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Floridays- 1987

Florida_1973_34D-255

My love affair with all forms of travel began early; in this story I am only 17 years old.  I was bit hard by the travel bug.

ESCAPE THE ICE AGE

In my high school years, during my wasted youth, Florida was the sunshine mecca during the traditional March break – if you had the cash!

The hot spot was Fort Lauderdale aka Fort Liquordale; rumour had it the beach was long, the sand white, the water blue, the babes bikinied- a place where like-minded students partied all night. As I looked out my window, up to my ass in snow, a trip to Florida was a no-brainer.

There was one slight problem: how to procure funds for the journey?

Given my limited resources (and a loathing- inherit in most western teenagers- toward work), I examined my meager savings: $50. Things did not bode well for a trip to tropical Florida.

Undeterred, my buddy Bruce and I hatched a simple plan: we’d hitchhike from Detroit to Fort Lauderdale, figuring to get by on youth and ignorance (both in abundance). The March school break lasted ten days, and our plan was to depart on Friday to be on the beach by Sunday- at the latest. Throwing a few things in our metal framed backpacks, the quest for golden sands and azure seas was underway.

We both were not quite 17 years old.

On a typically miserable, grey, wind blown Canadian winter day, we set out to conquer our first hurdle- crossing the border from Canada into the USA, snow blowing as boarded the Windsor-Detroit tunnel bus, known to locals as the cheapest ticket out of town. We had already worked out a scheme to smuggle our bags across undetected.

Realizing no sane customs agent was going to let pass two skinny long-haired kids, a) without much cash, and b) hitchhiking to Florida, we conscripted my oldest sister to smuggle our gear through customs in the trunk of her car while we crossed the border by bus.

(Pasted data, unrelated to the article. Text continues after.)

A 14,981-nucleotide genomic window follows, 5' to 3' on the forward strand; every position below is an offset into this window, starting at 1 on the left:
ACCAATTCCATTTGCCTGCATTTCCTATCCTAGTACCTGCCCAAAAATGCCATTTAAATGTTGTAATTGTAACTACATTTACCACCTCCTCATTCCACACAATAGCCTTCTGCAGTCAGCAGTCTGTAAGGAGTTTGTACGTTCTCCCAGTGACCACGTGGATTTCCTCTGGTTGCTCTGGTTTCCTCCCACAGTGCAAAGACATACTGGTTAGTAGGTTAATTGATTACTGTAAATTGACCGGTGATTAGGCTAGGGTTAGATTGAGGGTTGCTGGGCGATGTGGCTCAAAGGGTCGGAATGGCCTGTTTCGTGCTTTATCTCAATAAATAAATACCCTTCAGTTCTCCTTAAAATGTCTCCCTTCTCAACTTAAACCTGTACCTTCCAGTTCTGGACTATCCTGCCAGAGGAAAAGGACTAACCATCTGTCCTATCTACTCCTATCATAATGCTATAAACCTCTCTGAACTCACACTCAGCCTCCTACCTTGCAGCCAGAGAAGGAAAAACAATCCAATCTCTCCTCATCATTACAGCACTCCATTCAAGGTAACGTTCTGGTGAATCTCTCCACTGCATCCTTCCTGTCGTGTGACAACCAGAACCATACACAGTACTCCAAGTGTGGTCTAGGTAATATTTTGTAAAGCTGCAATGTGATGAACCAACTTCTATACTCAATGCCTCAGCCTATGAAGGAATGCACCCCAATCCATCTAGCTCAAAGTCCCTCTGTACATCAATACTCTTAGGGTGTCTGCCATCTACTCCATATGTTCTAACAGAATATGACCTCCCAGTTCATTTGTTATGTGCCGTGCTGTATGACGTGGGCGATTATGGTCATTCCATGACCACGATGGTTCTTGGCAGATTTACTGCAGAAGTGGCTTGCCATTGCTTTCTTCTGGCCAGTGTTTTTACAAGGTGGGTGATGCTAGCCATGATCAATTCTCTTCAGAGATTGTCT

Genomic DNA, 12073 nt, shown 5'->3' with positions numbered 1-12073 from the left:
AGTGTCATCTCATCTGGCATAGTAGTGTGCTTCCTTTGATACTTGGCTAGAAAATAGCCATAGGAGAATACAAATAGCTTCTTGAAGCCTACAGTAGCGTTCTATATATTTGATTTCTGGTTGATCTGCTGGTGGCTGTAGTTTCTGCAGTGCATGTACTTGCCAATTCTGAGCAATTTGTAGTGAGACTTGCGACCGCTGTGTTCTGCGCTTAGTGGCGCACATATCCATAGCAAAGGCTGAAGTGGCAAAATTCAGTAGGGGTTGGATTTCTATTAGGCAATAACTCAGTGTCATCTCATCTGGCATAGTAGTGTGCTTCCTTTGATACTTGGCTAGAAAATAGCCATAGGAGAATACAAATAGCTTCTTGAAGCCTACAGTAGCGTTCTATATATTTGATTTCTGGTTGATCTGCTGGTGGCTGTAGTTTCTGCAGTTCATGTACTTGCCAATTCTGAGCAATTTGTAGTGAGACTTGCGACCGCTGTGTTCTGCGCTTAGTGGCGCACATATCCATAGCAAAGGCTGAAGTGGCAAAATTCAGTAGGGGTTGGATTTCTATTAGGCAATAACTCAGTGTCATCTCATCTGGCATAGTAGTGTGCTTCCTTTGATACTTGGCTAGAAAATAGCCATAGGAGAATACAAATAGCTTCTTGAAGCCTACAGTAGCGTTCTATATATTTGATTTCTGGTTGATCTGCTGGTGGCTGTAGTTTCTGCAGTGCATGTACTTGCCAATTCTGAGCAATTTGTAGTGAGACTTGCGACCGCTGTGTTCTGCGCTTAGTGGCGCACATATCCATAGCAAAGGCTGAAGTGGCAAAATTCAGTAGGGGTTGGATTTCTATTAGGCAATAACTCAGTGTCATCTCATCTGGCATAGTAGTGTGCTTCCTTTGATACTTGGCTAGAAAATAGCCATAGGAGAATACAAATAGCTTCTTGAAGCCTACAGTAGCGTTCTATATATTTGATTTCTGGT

Not surprisingly, we sailed through customs, simply telling the agent our usual story- we were going shopping in downtown Detroit, a common enough phenomenon, as the two cities were almost as one before 9/11, the day when everything changed. My sister met us on the other side at the rendezvous location, and we were on our way south. Soon, she deposited us on the banks of US Inter-State 75 on the outskirts of Detroit, the southbound pipeline that fed straight down to Florida, some 1,500 miles distant. The anxious look on my sister’s face as we disembarked her car spoke volumes of our quest ahead: she definitely thought we we’d lost our minds! Which of course we had, but that was beside the point.

While not exactly an expert hitchhiker, I had often thumbed around our local county, from our cottage on Lake Erie to Windsor, some 30 miles away. It never seemed intimidating to me, despite the often long waits. Sooner or later someone would offer a ride, but timing was always the key.

Our first day proceeded well enough, and we made good progress as far as Lexington, Kentucky. People along the way were extremely helpful and often surprised when we explained we were on our way to Florida. That first night grabbed a cheap roadside motel (back when Motel 6 really was 6 bucks), happy to have crossed the famous Mason-Dixon line, separating the north from the olde south. Many of our “pick-ups” warned us to be on lookout for rednecks who equated “long-hairs” with dogs and “niggers.”

The next morning outside Lexington in the pouring rain, we hiked back down to the I-75. The hitchhiking gods must’ve been smiling as an overpacked VW wagon pulled over to the shoulder. The patrons, a couple of freaks from Kentucky, told us to pile our bags on top of their gear, and we hopped aboard this ubiquitous pile.